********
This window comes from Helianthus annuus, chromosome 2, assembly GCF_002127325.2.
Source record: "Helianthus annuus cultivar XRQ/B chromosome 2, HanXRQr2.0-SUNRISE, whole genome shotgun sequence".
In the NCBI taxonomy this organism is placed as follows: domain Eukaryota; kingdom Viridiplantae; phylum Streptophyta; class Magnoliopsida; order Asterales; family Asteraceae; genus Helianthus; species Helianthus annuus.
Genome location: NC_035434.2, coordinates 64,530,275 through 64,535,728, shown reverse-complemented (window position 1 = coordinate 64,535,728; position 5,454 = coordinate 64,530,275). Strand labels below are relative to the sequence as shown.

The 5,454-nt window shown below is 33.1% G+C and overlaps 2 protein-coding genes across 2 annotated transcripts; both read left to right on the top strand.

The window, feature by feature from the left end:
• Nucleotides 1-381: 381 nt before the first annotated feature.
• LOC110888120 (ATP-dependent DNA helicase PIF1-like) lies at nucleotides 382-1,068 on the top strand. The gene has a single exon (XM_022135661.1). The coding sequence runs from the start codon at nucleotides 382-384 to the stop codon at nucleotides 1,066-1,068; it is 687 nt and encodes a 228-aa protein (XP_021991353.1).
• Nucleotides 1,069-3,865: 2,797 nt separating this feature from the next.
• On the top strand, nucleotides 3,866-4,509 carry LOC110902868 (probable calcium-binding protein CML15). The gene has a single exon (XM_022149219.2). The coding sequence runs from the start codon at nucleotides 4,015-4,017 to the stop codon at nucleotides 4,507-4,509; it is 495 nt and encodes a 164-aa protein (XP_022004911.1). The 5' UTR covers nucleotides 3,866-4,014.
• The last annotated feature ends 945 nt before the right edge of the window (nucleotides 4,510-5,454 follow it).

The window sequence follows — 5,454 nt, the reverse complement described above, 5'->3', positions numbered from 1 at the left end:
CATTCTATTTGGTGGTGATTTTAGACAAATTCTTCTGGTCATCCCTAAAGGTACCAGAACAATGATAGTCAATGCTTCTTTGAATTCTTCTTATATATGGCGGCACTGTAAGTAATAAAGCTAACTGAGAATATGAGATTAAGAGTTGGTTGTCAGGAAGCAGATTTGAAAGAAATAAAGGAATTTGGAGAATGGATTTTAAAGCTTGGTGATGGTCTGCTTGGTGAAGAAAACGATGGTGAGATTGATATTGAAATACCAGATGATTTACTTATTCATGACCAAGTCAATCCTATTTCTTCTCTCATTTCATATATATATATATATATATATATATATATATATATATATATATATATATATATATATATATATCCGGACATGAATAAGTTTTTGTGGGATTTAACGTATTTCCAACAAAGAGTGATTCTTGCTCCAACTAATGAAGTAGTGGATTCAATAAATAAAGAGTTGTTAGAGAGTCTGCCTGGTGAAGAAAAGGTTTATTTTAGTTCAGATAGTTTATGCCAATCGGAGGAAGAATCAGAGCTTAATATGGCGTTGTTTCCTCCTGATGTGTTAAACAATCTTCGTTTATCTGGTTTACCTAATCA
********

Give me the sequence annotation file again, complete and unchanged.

This window comes from Helianthus annuus, chromosome 2, assembly GCF_002127325.2.
Source record: "Helianthus annuus cultivar XRQ/B chromosome 2, HanXRQr2.0-SUNRISE, whole genome shotgun sequence".
In the NCBI taxonomy this organism is placed as follows: domain Eukaryota; kingdom Viridiplantae; phylum Streptophyta; class Magnoliopsida; order Asterales; family Asteraceae; genus Helianthus; species Helianthus annuus.
Genome location: NC_035434.2, coordinates 64,530,275 through 64,535,728, shown reverse-complemented (window position 1 = coordinate 64,535,728; position 5,454 = coordinate 64,530,275). Strand labels below are relative to the sequence as shown.

The 5,454-nt window shown below is 33.1% G+C and overlaps 2 protein-coding genes across 2 annotated transcripts; both read left to right on the top strand.

The window, feature by feature from the left end:
• Nucleotides 1-381: 381 nt before the first annotated feature.
• LOC110888120 (ATP-dependent DNA helicase PIF1-like) lies at nucleotides 382-1,068 on the top strand. The gene has a single exon (XM_022135661.1). The coding sequence runs from the start codon at nucleotides 382-384 to the stop codon at nucleotides 1,066-1,068; it is 687 nt and encodes a 228-aa protein (XP_021991353.1).
• Nucleotides 1,069-3,865: 2,797 nt separating this feature from the next.
• On the top strand, nucleotides 3,866-4,509 carry LOC110902868 (probable calcium-binding protein CML15). The gene has a single exon (XM_022149219.2). The coding sequence runs from the start codon at nucleotides 4,015-4,017 to the stop codon at nucleotides 4,507-4,509; it is 495 nt and encodes a 164-aa protein (XP_022004911.1). The 5' UTR covers nucleotides 3,866-4,014.
• The last annotated feature ends 945 nt before the right edge of the window (nucleotides 4,510-5,454 follow it).

The window sequence follows — 5,454 nt, the reverse complement described above, 5'->3', positions numbered from 1 at the left end:
CATTCTATTTGGTGGTGATTTTAGACAAATTCTTCTGGTCATCCCTAAAGGTACCAGAACAATGATAGTCAATGCTTCTTTGAATTCTTCTTATATATGGCGGCACTGTAAGTAATAAAGCTAACTGAGAATATGAGATTAAGAGTTGGTTGTCAGGAAGCAGATTTGAAAGAAATAAAGGAATTTGGAGAATGGATTTTAAAGCTTGGTGATGGTCTGCTTGGTGAAGAAAACGATGGTGAGATTGATATTGAAATACCAGATGATTTACTTATTCATGACCAAGTCAATCCTATTTCTTCTCTCATTTCATATATATATATATATATATATATATATATATATATATATATATATATATATATATATATATATCCGGACATGAATAAGTTTTTGTGGGATTTAACGTATTTCCAACAAAGAGTGATTCTTGCTCCAACTAATGAAGTAGTGGATTCAATAAATAAAGAGTTGTTAGAGAGTCTGCCTGGTGAAGAAAAGGTTTATTTTAGTTCAGATAGTTTATGCCAATCGGAGGAAGAATCAGAGCTTAATATGGCGTTGTTTCCTCCTGATGTGTTAAACAATCTTCGTTTATCTGGTTTACCTAATCA